You continue to scour the room. There is a stack of index cards in one of the corners. On the sticky note, someone has scribbled “Running Back Search.” The cards are about LenDale White. There are cards about character issues, distractions, toughness, maturation, fatness, power, speed limitations and hope. Halfway through you realize that some of the cards are about Chris Henry. With Henry and White both drafted in the second round just one year apart, it’s apparent that someone mistakenly mixed the two piles. You’re befuddled when you noticed there are cards about a third running back, named Chris Johnson, who was just drafted in the first round.

Incredulous that any team would select a running back in Round Two or higher three years in a row, you begin to search for piles containing information on Tennessee’s draft history. The clutter makes the office nearly impossible to navigate.

You come across notes about finesse outside linebackers Keith Bulluck and David Thornton playing with a meaty middle linebacker, Ryan Fowler (the suspended guy, you recall).

There are piles of notes on cornerbacks. Then, piles of notes on safeties. You notice that reports on several players––Cortland Finnegan, Michael Griffin, Reynaldo Hill, Chris Carr, Vincent Fuller––turn up in both piles. You wonder if this is by design or just bad filing.

You find gobs of documents about the defensive line. There’s a rookie end named Jason Jones who may play tackle. There are two defensive ends who finally developed. Their names are Travis LaBoy and Antwan Odom. Wait….evidently they’re now gone. There’s a defensive end named Kyle Vanden Bosch. Papers on him highlight his immense injury history and limited skill set. But the next papers trumpet his remarkable production. It doesn’t seem to add up.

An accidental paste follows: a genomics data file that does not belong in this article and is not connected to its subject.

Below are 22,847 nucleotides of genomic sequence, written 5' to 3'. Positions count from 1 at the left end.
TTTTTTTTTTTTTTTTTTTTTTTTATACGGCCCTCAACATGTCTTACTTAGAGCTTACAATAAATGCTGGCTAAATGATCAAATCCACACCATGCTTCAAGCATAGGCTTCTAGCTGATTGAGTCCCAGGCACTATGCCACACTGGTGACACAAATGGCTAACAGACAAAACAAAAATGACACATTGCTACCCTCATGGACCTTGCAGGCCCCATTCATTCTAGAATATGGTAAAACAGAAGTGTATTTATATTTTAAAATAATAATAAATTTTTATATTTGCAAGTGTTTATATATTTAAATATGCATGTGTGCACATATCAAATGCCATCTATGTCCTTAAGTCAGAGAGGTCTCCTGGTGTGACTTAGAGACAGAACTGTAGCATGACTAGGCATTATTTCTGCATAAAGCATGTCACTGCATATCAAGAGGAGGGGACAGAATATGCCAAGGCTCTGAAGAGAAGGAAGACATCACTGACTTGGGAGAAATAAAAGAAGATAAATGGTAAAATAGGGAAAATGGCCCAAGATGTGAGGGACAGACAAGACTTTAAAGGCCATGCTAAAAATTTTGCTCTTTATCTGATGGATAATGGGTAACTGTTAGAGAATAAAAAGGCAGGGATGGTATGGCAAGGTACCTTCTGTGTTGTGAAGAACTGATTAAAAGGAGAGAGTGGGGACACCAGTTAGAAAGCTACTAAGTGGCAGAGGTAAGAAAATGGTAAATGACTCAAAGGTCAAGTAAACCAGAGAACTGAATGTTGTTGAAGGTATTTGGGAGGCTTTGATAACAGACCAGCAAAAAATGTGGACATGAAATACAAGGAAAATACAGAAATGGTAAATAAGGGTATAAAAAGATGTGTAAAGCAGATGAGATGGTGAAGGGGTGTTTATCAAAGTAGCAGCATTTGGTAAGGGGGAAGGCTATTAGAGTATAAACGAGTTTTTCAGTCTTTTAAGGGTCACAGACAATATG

Juxtaposed to the Vanden Bosch notes are writings about a tackle named Haynesworth––another guy from the suspension folder. Haynesworth seems to be Vanden Bosch’s foil: vastly talented but widely unproductive. Then you notice a document from 2007 that contradicts every word of this. Haynesworth––NFL Defensive Player of the Year candidate, it says. Your confusion mounts.

Still nothing about the team’s drafting history. You cross the room and sift through a pile of notebooks. The label has fallen off but you notice a yellow sticky resting on the carpet nearby. Someone wrote on there “Titan Renaissance Hopes.” This notebook contains documents about guys who once left the organization but, just this past year, returned. The first is about Jevon Kearse. You realize he’s the same guy in the framed Super Bowl photo that’s hanging at a slant on the back wall. There’s material about one of the Justin receivers….the McCareins one. You find a report on an offensive coordinator named Mike Heimerdinger. It says he was with the team from 2000-2004. The next paper you read is bizarre. On it, someone has written “Heimerdinger + Vince Young = Steve McNair II?” You have no idea what that means.